RENTERS’ RIGHTS: As CT legislature debates rent caps, I-Team looks at other cities/town with similar rent control
(WFSB) - Tonight, the I-Team continues its weeklong investigation into your rights as a renter.
Rent has increased an average of 20% across the state in the last two years.
Some tenants say they can’t afford to stay in their homes.
They’re asking for a rent cap, joining states like California and Oregon, but do rent caps work?
Chief Investigative Reporter Sam Smink takes us to the states and cities that are currently finding out.
RENT CAPS IN CT:
“It’s a business, we get that, but be fair.”When Joel Lynch first moved into his Hamden apartment 3 years ago, the rent was $1,950.
The next year, $2100.
This year, he’s being asked to pay $2700.
”It’s just unfair to ask that amount, just at one lump sum and one fell swoop,” says Lynch.
Tenants across CT agree with Lynch.
They’ve started a campaign asking the legislature to pass a bill that would cap annual rent increases at 4% plus inflation. A public hearing debating the bill lasted for more than 8 hours Tuesday.
“Us speaking out, is us saying our voice is more valuable than what the market is saying,” says Lynch.
RENT CONTROL/CAPS IN AMERICA: CITY CAPS:
The I-Team wanted to know what other places across America have some form of rent caps or rent control.
In New England - that’s Portland, Maine, where two years ago, voters passed a rent control referendum.
”Every unit gets a base rent, whatever you were renting January 1, 2020, is what the base rent is,” says Jack O’Brien with Fair Rent Portland.
Jack O’Brien helped organize the campaign.
That base rent he mentioned, can never go up more than 10%, unless a landlord goes before the city.
“If there’s a tax revaluation, that can also be added on on a percentage basis. And if the landlord needs to make improvements to the landlord, they can also do that,” says O’Brien.
O’Brien says it’s working.
”I think that Portland has a much much lower rate of rent increase and tenant turnover than all of the surrounding communities, so that’s a huge win,” says O’Brien. “The communities nearby are often experiencing rent increases of 30-40% and Portland is at 7-10%. That’s huge.
”But right now, even when the tenants turn over, the maximum increase allowed is 5%.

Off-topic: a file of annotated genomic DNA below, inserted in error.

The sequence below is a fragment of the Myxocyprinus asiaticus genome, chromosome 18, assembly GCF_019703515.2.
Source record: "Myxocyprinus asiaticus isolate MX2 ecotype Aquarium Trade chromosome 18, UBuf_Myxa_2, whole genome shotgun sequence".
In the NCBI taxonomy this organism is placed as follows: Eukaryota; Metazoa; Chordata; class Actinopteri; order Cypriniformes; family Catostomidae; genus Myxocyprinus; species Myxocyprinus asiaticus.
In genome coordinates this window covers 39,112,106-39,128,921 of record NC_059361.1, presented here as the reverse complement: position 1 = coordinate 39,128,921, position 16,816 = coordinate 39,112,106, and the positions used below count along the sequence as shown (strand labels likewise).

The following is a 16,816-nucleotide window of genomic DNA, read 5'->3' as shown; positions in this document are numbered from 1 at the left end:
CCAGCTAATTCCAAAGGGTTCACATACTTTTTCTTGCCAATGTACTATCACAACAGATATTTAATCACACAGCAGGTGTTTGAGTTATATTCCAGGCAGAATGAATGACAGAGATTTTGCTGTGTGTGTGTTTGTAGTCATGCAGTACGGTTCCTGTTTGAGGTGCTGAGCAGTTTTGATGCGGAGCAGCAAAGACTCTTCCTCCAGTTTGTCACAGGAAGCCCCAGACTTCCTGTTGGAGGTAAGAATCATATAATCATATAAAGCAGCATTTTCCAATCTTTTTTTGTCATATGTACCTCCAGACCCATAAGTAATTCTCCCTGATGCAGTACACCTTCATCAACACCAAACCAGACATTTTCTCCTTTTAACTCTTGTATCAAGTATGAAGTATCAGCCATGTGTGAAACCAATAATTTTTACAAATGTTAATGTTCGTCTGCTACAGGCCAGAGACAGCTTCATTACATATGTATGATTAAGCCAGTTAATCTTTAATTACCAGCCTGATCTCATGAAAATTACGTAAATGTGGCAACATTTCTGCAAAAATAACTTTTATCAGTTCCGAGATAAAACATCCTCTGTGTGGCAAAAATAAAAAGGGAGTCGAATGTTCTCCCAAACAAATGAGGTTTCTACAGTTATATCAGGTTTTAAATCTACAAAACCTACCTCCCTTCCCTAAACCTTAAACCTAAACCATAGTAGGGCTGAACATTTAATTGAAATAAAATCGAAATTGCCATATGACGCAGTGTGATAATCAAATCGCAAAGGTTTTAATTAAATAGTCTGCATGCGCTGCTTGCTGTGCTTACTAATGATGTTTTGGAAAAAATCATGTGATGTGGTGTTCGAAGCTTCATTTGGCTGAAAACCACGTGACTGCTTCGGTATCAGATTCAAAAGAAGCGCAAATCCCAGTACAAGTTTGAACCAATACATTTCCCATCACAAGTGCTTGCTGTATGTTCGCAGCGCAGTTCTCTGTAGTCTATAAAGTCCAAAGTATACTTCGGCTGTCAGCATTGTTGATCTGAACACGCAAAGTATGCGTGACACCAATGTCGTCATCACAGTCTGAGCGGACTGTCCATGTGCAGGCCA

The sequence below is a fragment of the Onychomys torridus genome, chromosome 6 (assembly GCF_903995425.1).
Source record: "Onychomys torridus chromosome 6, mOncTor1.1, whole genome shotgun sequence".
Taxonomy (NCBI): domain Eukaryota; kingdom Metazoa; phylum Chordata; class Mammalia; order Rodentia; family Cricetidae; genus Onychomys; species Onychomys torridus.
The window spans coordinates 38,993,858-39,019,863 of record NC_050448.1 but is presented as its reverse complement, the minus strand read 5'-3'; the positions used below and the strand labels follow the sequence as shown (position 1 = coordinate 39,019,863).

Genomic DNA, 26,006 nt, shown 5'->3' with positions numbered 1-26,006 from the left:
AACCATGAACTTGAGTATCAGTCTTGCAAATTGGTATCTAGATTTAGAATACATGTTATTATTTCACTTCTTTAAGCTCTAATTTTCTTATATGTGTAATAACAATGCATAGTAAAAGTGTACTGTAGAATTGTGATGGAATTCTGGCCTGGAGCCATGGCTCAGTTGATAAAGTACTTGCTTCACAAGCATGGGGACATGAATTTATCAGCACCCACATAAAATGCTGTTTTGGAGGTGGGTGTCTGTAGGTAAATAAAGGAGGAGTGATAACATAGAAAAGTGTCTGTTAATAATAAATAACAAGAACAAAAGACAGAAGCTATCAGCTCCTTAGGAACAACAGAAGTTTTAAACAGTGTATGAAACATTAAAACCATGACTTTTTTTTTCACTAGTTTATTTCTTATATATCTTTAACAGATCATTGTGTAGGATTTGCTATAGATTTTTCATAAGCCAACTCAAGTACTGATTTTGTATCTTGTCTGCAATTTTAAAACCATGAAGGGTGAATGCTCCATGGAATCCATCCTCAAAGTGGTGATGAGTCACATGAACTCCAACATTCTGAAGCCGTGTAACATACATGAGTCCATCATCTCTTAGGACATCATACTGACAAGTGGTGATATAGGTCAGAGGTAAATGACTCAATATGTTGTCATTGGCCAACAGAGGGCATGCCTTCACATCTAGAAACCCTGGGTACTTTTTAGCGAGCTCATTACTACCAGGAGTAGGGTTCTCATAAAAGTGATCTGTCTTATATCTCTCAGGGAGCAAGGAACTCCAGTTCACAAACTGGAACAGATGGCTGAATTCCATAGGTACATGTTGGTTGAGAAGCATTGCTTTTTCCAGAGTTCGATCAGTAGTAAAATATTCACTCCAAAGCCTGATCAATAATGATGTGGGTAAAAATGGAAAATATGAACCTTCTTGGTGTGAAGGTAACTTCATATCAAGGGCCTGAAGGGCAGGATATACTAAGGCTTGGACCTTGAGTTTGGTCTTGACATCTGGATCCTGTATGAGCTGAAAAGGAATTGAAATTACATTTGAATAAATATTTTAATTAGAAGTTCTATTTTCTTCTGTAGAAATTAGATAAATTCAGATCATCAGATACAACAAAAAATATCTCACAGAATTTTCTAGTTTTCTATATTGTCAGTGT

Something Brit Vitalius of the Rental Housing Alliance of Southern Maine is trying to get changed with his own referendum.
”If those tenants leave on their own, there’s no reason why then the landlord should be able to go and charge market rent,” says Vitalius. “Many of the rents were well below market because that’s just how they go and they all got stuck there. In short, what it’s doing is limiting the ability to raise rents on all of the housing stock. It froze the market at a point in time in 2020 and the entire market just got stuck there.”
Vitalius says he thinks there should be something protecting tenants from crazy rent increases, but Portland’s rent control laws are too restrictive.
”We’re seeing some deliberation in neighboring towns about caps on the increases for existing tenants,” says Vitalius. “So for a family that’s been in a unit for 8 years, you can’t suddenly go up on their rent by 50%. They’re trying to put in more guardrails so that you can’t really disrupt existing tenants too much.”
In Minnesota, the city of Saint Paul’s Rent Stabilization Ordinance, initially approved by voters in November 2021, was amended by City Council in September 2022, after developers and investors began to pull out of projects.
The Ordinance limits residential rent increases to no more than 3% in a 12-month period, however, there are exceptions.
The Rent Stabilization Ordinance aims to address a shortage of affordable residential rental housing in the City of Saint Paul and ensure all residents have access to affordable housing.
State Senator James Manning Junior represents the state of Oregon, the first state to pass rent control.
“As a child growing up very poor, I experienced homelessness,” says Senator Manning. “If you have a stable home, that leads to other good outcomes.”
In 2019, lawmakers decided landlords cannot raise the rent more than 7% plus inflation annually.
Inflation is calculated using the Consumer Price Index.
For example, the increase in 2023 is 14%.
”Prevent those hedge funders that are really really going through and pricing people out of their homes,” says Manning.
Senator Manning said it took a lot of negotiation with landlords to come to that 7% plus CPI amount.
One downside? Landlords raised their rents immediately before the bill went into effect.
But the other downside Manning said landlords predicted, less construction, hasn’t happened.
”Nobody has left the state. The inventory is starting to increase,” says Manning.
Bob DeCosmo of the Connecticut Property Owners Alliance says there should be no cap here.
”When you start talking about property taxes going up, you know 70%. There’s no cap on the operating expenses, it’s going to drive capital out of the market,” says DeCosmo.
Joel Lynch and other tenants just don’t want to be priced out of their homes.
”Just be fair, that’s all we’re asking. Just be fair,” says Lynch.
RENTERS’ RIGHTS SERIES:
On Monday, the I-Team highlighted Fair Rent Commissions and how they work. To see if your city/town has one, click here:
On Tuesday, the I-Team talked about what you can do if you’re facing an eviction. Legal resources can be found here.
Copyright 2023 WFSB. All rights reserved.